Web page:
Author Topic: Smaller grid for calculation of electron density  (Read 192 times)

prasanta13

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Smaller grid for calculation of electron density
« on: July 04, 2022, 10:34:53 AM »
Hi there, I am trying to calculate the electron density of H2 molecule. I have ran a simple scf calculation. Control file is provided below. I got the output as td.xyz.
Code: [Select]
$title
$symmetry c1
$user-defined bonds    file=coord
$coord    file=coord
$optimize
 internal   off
 redundant  off
 cartesian  on
 global     off
 basis      off
$atoms
h  1-2                                                                         \
   basis =h def2-QZVPPD
$basis    file=basis
$scfmo   file=mos
$closed shells
 a       1                                      ( 2 )
$scfiterlimit       30
$scfconv        7
$thize     0.10000000E-04
$thime        5
$scfdamp   start=0.300  step=0.050  min=0.100
$scfdump
$scfintunit
 unit=30       size=0        file=twoint
$scfdiis
$maxcor    500 MiB  per_core
$scforbitalshift  automatic=.1
$drvopt
   cartesian  on
   basis      off
   global     off
   hessian    on
   dipole     on
   nuclear polarizability
$interconversion  off
   qconv=1.d-7
   maxiter=25
$coordinateupdate
   dqmax=0.3
   interpolate  on
   statistics    5
$forceupdate
   ahlrichs numgeo=0  mingeo=3 maxgeo=4 modus=<g|dq> dynamic fail=0.3
   threig=0.005  reseig=0.005  thrbig=3.0  scale=1.00  damping=0.0
$forceinit on
   diag=default
$energy    file=energy
$grad    file=gradient
$forceapprox    file=forceapprox
$pointval fmt=xyz
$rundimensions
   natoms=2
   nbf(CAO)=76
   nbf(AO)=66
$last step     dscf
$orbital_max_rnorm 0.44543416007246E-05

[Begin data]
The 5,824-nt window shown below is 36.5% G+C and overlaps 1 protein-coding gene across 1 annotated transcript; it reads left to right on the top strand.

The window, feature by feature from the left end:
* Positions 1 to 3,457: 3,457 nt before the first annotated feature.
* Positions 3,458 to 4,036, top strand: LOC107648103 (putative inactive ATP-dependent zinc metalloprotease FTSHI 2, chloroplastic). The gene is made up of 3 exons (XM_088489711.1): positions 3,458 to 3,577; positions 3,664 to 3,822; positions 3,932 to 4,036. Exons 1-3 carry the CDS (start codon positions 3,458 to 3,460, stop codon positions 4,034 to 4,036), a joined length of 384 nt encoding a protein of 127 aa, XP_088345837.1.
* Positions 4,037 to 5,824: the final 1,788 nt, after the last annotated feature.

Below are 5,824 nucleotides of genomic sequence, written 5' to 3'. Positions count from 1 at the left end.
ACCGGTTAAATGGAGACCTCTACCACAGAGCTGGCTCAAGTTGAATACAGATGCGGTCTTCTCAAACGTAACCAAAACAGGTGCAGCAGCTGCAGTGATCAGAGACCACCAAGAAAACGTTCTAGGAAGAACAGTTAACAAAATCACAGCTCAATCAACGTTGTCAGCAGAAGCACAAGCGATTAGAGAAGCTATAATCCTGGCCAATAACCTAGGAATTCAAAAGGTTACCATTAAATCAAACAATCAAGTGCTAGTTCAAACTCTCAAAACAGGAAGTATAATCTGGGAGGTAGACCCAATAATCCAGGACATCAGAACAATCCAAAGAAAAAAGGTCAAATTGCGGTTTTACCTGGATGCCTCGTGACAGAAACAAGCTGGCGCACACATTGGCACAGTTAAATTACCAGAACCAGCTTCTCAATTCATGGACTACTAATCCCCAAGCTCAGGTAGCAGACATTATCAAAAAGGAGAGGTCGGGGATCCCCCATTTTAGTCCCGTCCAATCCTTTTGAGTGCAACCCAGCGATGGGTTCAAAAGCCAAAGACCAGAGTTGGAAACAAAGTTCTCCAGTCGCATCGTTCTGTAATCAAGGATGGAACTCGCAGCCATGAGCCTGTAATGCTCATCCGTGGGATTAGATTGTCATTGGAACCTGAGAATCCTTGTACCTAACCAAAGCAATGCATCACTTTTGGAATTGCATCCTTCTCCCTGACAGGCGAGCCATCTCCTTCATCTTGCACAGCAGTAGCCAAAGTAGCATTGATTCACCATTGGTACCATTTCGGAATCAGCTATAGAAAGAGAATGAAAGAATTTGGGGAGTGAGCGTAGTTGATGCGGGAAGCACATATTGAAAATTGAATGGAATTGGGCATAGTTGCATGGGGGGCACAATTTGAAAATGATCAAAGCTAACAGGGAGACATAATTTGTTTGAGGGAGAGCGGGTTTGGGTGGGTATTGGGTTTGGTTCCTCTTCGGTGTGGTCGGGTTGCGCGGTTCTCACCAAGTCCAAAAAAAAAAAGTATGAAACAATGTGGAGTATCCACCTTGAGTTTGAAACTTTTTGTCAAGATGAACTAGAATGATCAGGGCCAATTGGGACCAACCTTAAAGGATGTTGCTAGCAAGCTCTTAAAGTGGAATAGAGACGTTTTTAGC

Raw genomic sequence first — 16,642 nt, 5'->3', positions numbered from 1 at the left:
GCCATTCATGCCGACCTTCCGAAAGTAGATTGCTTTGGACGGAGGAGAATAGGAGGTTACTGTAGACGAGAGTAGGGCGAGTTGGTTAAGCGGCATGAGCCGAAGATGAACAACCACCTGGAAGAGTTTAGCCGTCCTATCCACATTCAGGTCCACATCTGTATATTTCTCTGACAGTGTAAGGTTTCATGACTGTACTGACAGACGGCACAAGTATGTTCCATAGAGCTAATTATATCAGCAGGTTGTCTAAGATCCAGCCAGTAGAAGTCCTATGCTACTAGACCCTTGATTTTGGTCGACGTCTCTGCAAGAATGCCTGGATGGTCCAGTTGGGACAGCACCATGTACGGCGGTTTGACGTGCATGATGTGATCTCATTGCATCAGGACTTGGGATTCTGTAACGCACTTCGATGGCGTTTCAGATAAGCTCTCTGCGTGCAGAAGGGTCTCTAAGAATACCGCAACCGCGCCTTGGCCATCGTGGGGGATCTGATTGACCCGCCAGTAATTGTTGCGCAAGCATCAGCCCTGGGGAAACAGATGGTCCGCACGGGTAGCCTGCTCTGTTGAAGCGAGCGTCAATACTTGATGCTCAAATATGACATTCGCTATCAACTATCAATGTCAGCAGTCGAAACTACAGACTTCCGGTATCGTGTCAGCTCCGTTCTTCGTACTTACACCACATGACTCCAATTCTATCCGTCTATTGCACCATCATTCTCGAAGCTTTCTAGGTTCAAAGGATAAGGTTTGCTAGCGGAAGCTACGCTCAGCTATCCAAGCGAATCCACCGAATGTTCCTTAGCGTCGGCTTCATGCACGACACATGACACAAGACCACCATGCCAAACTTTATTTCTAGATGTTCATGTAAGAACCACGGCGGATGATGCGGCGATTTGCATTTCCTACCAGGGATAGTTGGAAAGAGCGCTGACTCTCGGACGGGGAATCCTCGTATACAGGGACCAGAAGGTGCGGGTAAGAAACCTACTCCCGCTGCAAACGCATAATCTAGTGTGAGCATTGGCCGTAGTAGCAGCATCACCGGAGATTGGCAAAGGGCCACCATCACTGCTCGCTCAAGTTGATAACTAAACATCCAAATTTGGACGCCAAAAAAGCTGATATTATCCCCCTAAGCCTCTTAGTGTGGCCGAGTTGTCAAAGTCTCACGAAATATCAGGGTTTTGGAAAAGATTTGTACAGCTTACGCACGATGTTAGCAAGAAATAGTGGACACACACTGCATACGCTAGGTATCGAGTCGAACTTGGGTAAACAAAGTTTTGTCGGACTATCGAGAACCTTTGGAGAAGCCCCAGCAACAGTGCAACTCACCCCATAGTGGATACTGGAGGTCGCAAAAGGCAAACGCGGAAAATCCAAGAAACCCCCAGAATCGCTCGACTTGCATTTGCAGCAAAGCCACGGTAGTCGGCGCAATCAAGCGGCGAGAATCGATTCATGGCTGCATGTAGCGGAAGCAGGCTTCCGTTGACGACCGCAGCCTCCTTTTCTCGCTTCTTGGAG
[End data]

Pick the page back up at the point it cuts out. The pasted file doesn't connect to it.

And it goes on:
$last SCF energy change = -1.1335538
$charge from dscf
          0.000 (not to be modified here)
$dipole from dscf
  x     0.00000000000002    y    -0.00000000000017    z     0.00000000000088    a.u.
   | dipole | =    0.0000000000  debye
$end

The td.xyz starts as.
Code: [Select]
#origin           0.000000      0.000000      0.000000
#vector1          1.000000      0.000000      0.000000
#vector2          0.000000      1.000000      0.000000
#vector3          0.000000      0.000000      1.000000
#grid1  start   -5.313977  delta    0.205059  points     44
#grid2  start   -7.744278  delta    0.203075  points     46
#grid3  start    4.056177  delta    0.205458  points     40
#title for this grid 101
#density
#plotdata
# cartesian coordinates x,y,z and f(x,y,z)
       -5.31397670         -7.74427833          4.05617653          0.00000006
       -5.10891784         -7.74427833          4.05617653          0.00000008
       -4.90385899         -7.74427833          4.05617653          0.00000010
       -4.69880013         -7.74427833          4.05617653          0.00000013
       -4.49374127         -7.74427833          4.05617653          0.00000017
       -4.28868241         -7.74427833          4.05617653          0.00000021
       -4.08362355         -7.74427833          4.05617653          0.00000026
       -3.87856469         -7.74427833          4.05617653          0.00000032
       -3.67350583         -7.74427833          4.05617653          0.00000039

What I get is that delta is the grid spacing, for each direction, x, y and z. Can I obtain a smaller grid spacing? Rather than 0.20  I want to get 0.02 or even smaller?

antti_karttunen

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Re: Smaller grid for calculation of electron density
« Reply #1 on: July 06, 2022, 09:41:36 AM »
Hi,

yes, you can set the density of the grid yourself. This is done with sub-keywords grid1, grid2, and grid3 under the $pointval keyword. The option "points" determines the number of grid points in each direction:

Code: [Select]
$pointval
grid1 points 200
grid2 points 200
grid3 points 200